ELSSOC explores Stylistics with academic experts


photo grabbed from the official Facebook page of UST Department of English

ENGLISH LANGUAGE Studies Society (ELSSOC) revisited the importance and essence of stylistics in literature through their recent event titled “STYLE LANG!: A webinar on Stylistics” on Wednesday.

The event highlighted three experts from different universities in Metro Manila who shared their own interpretations and ideas on Stylistics in different areas.

Lalaine Yanilla-Aquino, a professor from the University of the Philippines College of Arts and Letters, discussed the basics of Stylistics and how it is applied in literature.

Aquino explained how Stylistics can be used for identifying the authors of the piece and finding different meanings in a literary piece.

“Some theories claim that meaning is inherent in the text, but some theories claim that meaning resides in the reader,” she said.

Aquino also mentioned that to understand Stylistics, the reader must observe metacognitive reading.

“Metacognition is knowing about knowing, it is while you are reading you monitor whether you understand the text or not,” she said.

Overlooking the stylistic features of a book causes the readers to miss out on some meanings included in the book, Aquino said.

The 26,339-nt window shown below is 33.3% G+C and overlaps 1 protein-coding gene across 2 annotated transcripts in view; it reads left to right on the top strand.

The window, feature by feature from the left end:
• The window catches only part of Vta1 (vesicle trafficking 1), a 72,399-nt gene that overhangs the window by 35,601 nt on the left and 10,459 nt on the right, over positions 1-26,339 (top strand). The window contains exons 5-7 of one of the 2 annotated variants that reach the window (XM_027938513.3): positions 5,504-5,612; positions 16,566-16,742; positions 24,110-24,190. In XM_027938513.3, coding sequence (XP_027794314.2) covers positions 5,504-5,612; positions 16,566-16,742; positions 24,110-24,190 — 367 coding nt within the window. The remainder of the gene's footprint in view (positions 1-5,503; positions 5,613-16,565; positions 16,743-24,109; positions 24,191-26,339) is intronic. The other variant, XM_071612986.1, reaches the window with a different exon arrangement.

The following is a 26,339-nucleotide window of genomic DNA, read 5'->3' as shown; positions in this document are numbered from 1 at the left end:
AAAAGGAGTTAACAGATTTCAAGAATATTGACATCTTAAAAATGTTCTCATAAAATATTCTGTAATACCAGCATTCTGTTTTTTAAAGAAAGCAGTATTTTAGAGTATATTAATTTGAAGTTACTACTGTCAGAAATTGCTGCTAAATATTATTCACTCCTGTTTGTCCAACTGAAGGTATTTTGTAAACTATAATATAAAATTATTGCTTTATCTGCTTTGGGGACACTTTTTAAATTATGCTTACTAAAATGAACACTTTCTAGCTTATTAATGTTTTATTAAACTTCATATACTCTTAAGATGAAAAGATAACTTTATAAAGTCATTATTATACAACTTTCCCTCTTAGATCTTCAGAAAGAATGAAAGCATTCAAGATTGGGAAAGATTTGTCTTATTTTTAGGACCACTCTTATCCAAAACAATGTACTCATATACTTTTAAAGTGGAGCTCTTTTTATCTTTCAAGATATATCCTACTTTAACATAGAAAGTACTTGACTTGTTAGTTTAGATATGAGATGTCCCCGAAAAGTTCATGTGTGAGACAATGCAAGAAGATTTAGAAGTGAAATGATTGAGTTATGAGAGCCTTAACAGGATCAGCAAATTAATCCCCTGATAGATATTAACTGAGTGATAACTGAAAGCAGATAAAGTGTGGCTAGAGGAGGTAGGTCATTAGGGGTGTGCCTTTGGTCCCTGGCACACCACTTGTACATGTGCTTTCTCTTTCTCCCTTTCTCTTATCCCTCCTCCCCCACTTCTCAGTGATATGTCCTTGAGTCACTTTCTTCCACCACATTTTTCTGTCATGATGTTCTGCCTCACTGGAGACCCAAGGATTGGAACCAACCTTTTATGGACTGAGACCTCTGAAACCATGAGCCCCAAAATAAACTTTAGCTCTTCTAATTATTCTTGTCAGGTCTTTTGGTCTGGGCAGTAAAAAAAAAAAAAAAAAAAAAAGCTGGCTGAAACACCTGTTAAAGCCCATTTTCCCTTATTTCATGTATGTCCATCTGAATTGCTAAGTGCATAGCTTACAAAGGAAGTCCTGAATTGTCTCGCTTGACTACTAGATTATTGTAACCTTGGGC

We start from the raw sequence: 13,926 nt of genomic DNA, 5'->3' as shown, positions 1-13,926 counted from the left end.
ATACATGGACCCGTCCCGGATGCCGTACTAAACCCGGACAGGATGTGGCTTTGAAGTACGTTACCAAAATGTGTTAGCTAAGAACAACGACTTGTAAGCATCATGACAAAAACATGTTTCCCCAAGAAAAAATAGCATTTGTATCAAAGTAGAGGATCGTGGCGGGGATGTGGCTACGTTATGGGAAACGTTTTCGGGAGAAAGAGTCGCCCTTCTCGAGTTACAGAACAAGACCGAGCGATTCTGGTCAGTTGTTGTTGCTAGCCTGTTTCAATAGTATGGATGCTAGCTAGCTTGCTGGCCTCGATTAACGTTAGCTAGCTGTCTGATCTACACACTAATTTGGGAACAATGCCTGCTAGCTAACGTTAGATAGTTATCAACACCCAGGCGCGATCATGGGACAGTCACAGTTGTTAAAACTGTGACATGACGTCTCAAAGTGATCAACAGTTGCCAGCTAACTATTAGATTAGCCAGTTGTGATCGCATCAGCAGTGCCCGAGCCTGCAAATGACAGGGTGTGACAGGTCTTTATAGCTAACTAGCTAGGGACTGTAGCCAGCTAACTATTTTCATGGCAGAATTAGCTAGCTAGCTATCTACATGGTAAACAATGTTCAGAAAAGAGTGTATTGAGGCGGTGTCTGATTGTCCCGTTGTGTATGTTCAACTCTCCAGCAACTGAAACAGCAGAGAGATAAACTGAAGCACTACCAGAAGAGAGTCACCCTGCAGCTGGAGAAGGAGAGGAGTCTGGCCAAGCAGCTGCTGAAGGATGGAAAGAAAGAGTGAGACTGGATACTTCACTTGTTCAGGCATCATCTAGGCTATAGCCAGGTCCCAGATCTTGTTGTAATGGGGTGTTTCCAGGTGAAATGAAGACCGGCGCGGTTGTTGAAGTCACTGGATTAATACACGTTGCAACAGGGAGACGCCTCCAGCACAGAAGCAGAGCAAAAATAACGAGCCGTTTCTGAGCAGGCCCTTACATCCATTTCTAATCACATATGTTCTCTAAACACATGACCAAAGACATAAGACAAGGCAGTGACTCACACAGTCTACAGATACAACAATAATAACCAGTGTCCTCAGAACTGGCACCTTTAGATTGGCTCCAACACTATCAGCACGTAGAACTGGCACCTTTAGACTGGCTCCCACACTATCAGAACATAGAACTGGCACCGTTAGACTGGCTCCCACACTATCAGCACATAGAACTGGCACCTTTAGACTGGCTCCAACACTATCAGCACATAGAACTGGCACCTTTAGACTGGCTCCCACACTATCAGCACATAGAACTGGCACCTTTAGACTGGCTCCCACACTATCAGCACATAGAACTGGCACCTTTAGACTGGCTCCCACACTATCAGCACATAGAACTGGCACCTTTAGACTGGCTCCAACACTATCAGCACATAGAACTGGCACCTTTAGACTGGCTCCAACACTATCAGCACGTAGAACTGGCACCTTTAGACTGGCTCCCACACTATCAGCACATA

English instructor Abigail Deabanico discussed that to properly analyze in Stylistics, one must know the form, identify the pattern, identify what is foregrounded, remember what was the figurative language and lastly, identify the effect of the use of language.

Deabanico also suggested that the readers write their assumption first and what they felt and liked about the text after reading it. The stylistic analysis follows to verify the assumptions of the readers, she added.

Meanwhile, Assoc. Prof. Jose Cristina Pariña from De La Salle University-Manila focused on Literary Stylistics and explained the differences of a text-driven and a theory-driven analysis.
She said that theory driven should be focused on text and be treated as one of the many language data with different phenomena to arrive at a better interpretation than to focus on the text itself.

“When you take up syntax sometimes you are just flooded with all of these rules, but the end of it all there has to be an interpretation as to why syntax was used in such a way,” she said.

“That is also the same way for text-driven Stylistics analysis, you have to come up with an interpretation as to why the author came up with such a language,” she added.

However, she emphasized that it is not important what the writer will use, but it should always lead to an interpretation.

She also included in her discussion an analysis of the nursery rhyme “Baa, Baa, Black Sheep,” showing how it was changed to accommodate children.

“STYLE LANG!: A webinar on Stylistics” is presented by UST-ELSSOC which aims to understand more about the featured field of linguistics in Stylistics. F

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